Figure 3 shows the evolution in land net primary productivity (NPP), a measure of the flux of carbon to (or from) land-based vegetation (note that HadCM3 does not simulate this quantity). There is a much larger range of NPP from the different models compared with temperature or precipitation, reflecting the different parameterizations (or implementations thereof) in each model. As photosynthesis is enhanced by higher CO2 levels, the changes in global-mean NPP are dominated by the steady rise in CO2 throughout both 1pctCO2 and G2 simulations. An examination of the linear trends in global-mean NPP before and after geoengineering termination reveals no agreement between the models on the impact of termination. Five models show no significant alteration in the rate of change of NPP (at the 5% significance level), and of the five which do show a significant change, four exhibit a slowdown in the rate of NPP increase while one has an acceleration.
 The evolution of Arctic and Antarctic sea-ice areas are shown in Figure 4 (only data from the five models indicated are included due to technical difficulties in analyzing the sea-ice data from the other models). In the Arctic, there is considerable difference between the models as to the rate of sea-ice loss in the 1pctCO2 simulations, whereas the models are rather more consistent in the Antarctic. During the geoengineering phase of G2, both Arctic and Antarctic sea-ice amounts are roughly constant compared with the decline in 1pctCO2. This is consistent with the mean rate of polar warming being between ∼10 (Arctic) and ∼8 (Antarctic) times slower during geoengineering in G2 compared with 1pctCO2 for these models. Changes in Antarctic sea-ice are generally smaller than those in the Arctic, both in 1pctCO2 and in G2 following termination. Once geoengineering is terminated, all models show a rapid decline in sea-ice toward the levels of the 1pctCO2 simulations, although there is a great deal of variability evident in the GISS-E2-R model in the Antarctic.
3.2 Quantifying the Termination Effect
 A simple approach to quantifying the termination effect is to calculate for each model a nondimensional “termination acceleration factor” (α). For global-mean near-surface air temperature T, we define α(T) as the mean rate of change in G2 during the decade immediately following geoengineering termination normalized by the mean rate of change over the whole 1pctCO2 simulation; rates of change are calculated using simple linear regression. α(T) is therefore a measure of how much faster the planet warms following termination compared with the warming due to a 1% CO2 rise per annum. Its absolute value is a function of the scenario being considered and the date of geoengineering termination, so α(T) should only be used as a means to compare model results within a specific context. As defined, α is only applicable for experiments where the control simulation has a simple, broadly monotonic increase in net forcing, such as the 1pctCO2 simulation used as the control for G2. Alternative definitions of α could be devised using different time periods or fitting methods (the changes in the termination phase are obviously not linear), but for the purposes of intercomparison between different models in the same experiment, we consider the simple approach taken here to be adequate. Similar termination acceleration factors can be determined for global-mean precipitation rate (α(pr)), net primary productivity (α(NPP)), and sea-ice cover (α(SIC)). Values of α from the G2 models are given in Tables 2 and 3.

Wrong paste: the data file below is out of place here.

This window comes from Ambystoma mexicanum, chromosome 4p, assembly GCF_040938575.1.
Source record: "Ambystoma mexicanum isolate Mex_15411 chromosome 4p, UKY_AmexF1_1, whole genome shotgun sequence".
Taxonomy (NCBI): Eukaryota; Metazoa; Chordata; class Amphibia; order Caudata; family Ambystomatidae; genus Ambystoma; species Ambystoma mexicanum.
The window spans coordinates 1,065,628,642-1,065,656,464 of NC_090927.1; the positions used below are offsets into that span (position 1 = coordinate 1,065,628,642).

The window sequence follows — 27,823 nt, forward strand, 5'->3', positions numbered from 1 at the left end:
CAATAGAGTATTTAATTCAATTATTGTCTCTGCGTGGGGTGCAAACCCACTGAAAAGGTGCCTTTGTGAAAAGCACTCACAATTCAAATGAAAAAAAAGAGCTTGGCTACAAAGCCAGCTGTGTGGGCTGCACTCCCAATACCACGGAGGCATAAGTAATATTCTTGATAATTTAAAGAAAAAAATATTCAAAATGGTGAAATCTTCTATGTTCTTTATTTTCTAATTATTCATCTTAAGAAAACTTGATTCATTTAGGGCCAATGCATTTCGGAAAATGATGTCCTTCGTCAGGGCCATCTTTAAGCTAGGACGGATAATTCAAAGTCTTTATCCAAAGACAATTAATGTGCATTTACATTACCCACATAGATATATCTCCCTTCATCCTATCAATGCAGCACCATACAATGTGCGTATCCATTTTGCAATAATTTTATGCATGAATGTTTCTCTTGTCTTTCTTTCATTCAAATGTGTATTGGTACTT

Table 2. Nondimensional Termination Acceleration Factors for Global-Mean Near-Surface Air Temperature (α(T)), Precipitation Rate (α(pr)) and Land NPP (α(NPP)) for Each Modela
The mean is given ± one standard deviation.
Table 3. Nondimensional Termination Acceleration Factors for the Loss of Arctic and Antarctic Sea-Ice Cover (α(SIC))a
The mean is given ± one standard deviation.
 There is clearly a wide range of α across the models, but all indicate a significant post-termination increase in the rate of warming (mean acceleration factor of 4.1) and global-mean precipitation rate (mean acceleration factor of 6.9) compared with the 1% CO2 per annum scenario. It should be borne in mind that the amplitude of forcing the models are responding to at termination depends on the amount the solar constant was reduced in each model to counteract CO2 increases and so is not identical across models. The models are in closer agreement regarding the acceleration factor for temperature (one standard deviation of α(T) being ∼30% of the mean value; see Table 2) than for precipitation (one standard deviation is ∼45% of the mean).